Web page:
On Diversity and Pride
This will be the first year in awhile that I didn’t get the opportunity to go to a Pride festival due to circumstances beyond my control. Every year, though, Pride celebrations seem to spark a discussion (more from within the gay community than outside of it) of whether having these celebrations is good for our image. A lot of people see the scantily clad gay men (some of which are inexplicably covered in suds), the drag queens and the explosion of flamboyance that is the result of bottling it up 11 months out of the year and they start to ask if we’re causing people to hate us, or if perhaps we’re abusing the rights less flamboyant gay people have fought hard to earn.
If we have allegedly worked hard to secure freedoms to do things like have Pride parades that are flamboyant and colorful, only to not exercise the rights because we’re afraid of hurting our image, then we don’t have that freedom to begin with. If we felt it necessary to restrain ourselves in such a way as to not actually hold the celebrations celebrating our freedoms, then that lack of celebration would be quite appropriate, in that there’s really nothing there to celebrate.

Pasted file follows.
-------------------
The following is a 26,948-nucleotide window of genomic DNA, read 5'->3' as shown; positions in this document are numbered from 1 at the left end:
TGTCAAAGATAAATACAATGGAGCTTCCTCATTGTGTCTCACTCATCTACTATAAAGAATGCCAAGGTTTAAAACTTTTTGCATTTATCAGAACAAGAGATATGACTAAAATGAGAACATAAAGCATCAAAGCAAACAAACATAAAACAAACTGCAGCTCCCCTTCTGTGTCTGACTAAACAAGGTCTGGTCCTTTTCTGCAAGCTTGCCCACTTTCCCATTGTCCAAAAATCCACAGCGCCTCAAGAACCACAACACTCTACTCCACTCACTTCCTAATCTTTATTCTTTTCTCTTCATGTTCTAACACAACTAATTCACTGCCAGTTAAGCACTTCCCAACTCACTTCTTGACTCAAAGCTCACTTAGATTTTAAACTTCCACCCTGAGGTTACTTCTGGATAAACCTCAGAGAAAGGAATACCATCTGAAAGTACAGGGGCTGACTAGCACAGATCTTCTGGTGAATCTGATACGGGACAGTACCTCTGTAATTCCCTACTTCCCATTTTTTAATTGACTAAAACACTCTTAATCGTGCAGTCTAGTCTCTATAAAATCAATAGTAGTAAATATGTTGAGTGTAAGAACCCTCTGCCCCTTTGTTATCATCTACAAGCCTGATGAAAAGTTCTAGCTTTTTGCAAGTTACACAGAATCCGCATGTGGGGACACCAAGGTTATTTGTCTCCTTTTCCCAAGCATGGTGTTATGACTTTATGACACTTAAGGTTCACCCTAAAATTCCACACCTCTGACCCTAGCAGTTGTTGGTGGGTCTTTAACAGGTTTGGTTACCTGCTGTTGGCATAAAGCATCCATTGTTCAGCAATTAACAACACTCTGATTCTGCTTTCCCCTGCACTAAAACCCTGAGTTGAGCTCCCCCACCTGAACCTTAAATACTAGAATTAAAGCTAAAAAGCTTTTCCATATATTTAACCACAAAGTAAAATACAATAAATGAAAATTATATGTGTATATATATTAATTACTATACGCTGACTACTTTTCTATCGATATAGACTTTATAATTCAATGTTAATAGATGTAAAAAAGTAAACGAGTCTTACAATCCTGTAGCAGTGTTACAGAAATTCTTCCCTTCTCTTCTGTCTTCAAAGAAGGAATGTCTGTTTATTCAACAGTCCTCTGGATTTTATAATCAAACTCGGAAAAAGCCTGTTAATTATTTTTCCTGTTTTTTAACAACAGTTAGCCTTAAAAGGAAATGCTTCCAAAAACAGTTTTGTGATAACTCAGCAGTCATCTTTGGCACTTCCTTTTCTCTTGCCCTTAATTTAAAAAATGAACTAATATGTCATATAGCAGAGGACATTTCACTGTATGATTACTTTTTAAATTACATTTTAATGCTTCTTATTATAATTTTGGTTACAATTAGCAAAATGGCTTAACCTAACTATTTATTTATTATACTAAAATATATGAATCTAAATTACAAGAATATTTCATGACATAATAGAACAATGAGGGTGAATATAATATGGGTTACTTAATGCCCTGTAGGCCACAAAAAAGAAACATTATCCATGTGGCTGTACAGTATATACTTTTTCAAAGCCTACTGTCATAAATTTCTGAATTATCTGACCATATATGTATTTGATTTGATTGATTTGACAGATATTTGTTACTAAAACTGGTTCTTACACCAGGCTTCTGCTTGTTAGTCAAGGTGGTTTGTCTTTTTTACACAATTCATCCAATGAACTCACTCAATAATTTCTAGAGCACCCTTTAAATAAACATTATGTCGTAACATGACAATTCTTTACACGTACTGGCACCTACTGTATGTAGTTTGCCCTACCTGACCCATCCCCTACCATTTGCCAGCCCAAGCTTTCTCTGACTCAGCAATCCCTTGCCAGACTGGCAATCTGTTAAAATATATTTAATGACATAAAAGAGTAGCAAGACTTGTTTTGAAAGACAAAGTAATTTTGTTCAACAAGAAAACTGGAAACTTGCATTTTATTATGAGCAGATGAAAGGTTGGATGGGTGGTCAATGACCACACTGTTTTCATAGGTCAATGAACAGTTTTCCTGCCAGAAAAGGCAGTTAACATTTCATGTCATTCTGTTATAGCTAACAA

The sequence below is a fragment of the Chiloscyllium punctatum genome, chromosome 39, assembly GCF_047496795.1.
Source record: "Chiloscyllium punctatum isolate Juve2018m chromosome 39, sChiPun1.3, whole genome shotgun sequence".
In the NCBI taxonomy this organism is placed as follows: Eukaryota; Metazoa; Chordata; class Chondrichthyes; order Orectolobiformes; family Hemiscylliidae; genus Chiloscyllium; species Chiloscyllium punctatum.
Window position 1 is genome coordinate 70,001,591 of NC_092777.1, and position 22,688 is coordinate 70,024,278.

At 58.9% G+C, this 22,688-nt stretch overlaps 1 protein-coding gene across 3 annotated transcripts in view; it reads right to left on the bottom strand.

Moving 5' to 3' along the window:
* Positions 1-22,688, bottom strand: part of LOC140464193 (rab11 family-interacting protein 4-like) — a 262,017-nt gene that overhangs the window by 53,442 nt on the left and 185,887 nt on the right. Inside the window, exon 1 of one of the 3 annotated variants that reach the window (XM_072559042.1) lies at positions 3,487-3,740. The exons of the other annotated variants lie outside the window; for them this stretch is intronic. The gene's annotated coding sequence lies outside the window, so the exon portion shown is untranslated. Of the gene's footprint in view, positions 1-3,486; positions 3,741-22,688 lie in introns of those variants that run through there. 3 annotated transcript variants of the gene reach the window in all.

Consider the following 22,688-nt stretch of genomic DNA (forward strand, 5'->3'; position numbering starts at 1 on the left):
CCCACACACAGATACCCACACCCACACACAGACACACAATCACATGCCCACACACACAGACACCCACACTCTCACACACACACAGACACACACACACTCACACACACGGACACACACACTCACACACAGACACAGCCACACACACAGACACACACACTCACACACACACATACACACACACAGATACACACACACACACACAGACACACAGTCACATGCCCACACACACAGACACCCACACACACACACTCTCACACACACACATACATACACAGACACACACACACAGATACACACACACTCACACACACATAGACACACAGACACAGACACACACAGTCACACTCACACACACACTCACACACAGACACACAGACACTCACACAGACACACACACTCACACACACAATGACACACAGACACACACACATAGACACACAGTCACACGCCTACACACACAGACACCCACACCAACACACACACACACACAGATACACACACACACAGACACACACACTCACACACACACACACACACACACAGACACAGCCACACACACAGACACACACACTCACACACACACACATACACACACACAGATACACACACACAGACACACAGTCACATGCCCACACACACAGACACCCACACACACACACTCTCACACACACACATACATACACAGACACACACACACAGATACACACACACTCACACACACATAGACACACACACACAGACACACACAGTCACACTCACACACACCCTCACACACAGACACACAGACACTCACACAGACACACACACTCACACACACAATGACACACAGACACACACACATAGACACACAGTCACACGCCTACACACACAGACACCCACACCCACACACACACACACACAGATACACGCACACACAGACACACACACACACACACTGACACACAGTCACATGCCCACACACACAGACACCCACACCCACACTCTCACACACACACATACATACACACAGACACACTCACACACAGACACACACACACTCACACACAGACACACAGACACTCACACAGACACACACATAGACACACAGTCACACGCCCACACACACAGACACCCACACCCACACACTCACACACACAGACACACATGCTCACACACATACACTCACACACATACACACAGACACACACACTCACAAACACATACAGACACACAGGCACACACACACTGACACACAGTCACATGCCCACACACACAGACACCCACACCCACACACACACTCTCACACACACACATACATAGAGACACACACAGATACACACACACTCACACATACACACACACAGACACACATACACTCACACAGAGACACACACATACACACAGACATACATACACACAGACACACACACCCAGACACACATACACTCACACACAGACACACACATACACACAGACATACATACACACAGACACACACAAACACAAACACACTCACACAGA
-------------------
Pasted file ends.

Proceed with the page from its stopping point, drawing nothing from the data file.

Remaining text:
For the sake of thought here, let’s explore the possibility that having gay pride parades causees some people on the fence about gay marriage to become disgusted by what they see, and thus vote in opposition to gay marriage. Here it would seem like the Pride festival could be to blame for the lack of marriage equality, but more realistically, homophobia is a more appropriate culprit. If you wear red and a gang member decides to murder you because you wore red, a reasonable person isn’t going to blame you for your murder. People are homophobic because they’re hateful or ignorant, not because you’re being yourself.
Some don’t necessarily make the case that they’re being made to look bad by Pride festivals, but they are upset that it portrays gay people as being something they aren’t. First off, any festival celebrating a particular group of people or particular thing has no obligation to portray that group or thing in a way that 100% accurate and inclusive of every single person. The various floats of town parades don’t represent every facet of every citizen of a town, and since there are no scantily-clad men in those parades, nobody complains. And you can’t fault the Pride parades for not trying to include a diverse range of people, which brings me to my next point.